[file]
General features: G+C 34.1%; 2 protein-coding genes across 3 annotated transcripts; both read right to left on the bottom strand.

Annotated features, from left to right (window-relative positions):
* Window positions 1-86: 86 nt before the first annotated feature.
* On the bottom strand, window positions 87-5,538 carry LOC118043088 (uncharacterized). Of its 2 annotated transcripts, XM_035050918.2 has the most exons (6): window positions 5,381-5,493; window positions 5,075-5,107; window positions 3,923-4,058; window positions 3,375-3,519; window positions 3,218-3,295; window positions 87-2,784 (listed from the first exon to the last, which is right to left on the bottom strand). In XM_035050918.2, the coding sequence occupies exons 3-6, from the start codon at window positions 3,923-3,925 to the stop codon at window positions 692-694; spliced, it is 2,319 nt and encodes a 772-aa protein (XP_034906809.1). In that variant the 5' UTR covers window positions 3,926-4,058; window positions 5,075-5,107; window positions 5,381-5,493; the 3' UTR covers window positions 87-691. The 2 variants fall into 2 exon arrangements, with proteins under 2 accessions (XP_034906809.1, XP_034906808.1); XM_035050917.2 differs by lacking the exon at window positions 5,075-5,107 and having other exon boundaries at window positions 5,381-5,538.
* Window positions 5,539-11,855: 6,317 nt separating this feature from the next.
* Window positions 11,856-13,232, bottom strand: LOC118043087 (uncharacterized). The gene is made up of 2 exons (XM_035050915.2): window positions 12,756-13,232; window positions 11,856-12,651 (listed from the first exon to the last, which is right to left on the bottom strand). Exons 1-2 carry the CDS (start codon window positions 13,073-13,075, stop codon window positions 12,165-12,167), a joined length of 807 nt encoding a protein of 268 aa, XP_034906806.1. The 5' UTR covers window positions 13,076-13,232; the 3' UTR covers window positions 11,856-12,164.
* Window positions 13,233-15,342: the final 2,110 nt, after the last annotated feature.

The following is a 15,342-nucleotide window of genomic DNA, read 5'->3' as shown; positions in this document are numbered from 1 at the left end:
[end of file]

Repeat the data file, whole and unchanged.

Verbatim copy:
General features: G+C 34.1%; 2 protein-coding genes across 3 annotated transcripts; both read right to left on the bottom strand.

Annotated features, from left to right (window-relative positions):
* Window positions 1-86: 86 nt before the first annotated feature.
* On the bottom strand, window positions 87-5,538 carry LOC118043088 (uncharacterized). Of its 2 annotated transcripts, XM_035050918.2 has the most exons (6): window positions 5,381-5,493; window positions 5,075-5,107; window positions 3,923-4,058; window positions 3,375-3,519; window positions 3,218-3,295; window positions 87-2,784 (listed from the first exon to the last, which is right to left on the bottom strand). In XM_035050918.2, the coding sequence occupies exons 3-6, from the start codon at window positions 3,923-3,925 to the stop codon at window positions 692-694; spliced, it is 2,319 nt and encodes a 772-aa protein (XP_034906809.1). In that variant the 5' UTR covers window positions 3,926-4,058; window positions 5,075-5,107; window positions 5,381-5,493; the 3' UTR covers window positions 87-691. The 2 variants fall into 2 exon arrangements, with proteins under 2 accessions (XP_034906809.1, XP_034906808.1); XM_035050917.2 differs by lacking the exon at window positions 5,075-5,107 and having other exon boundaries at window positions 5,381-5,538.
* Window positions 5,539-11,855: 6,317 nt separating this feature from the next.
* Window positions 11,856-13,232, bottom strand: LOC118043087 (uncharacterized). The gene is made up of 2 exons (XM_035050915.2): window positions 12,756-13,232; window positions 11,856-12,651 (listed from the first exon to the last, which is right to left on the bottom strand). Exons 1-2 carry the CDS (start codon window positions 13,073-13,075, stop codon window positions 12,165-12,167), a joined length of 807 nt encoding a protein of 268 aa, XP_034906806.1. The 5' UTR covers window positions 13,076-13,232; the 3' UTR covers window positions 11,856-12,164.
* Window positions 13,233-15,342: the final 2,110 nt, after the last annotated feature.

The following is a 15,342-nucleotide window of genomic DNA, read 5'->3' as shown; positions in this document are numbered from 1 at the left end: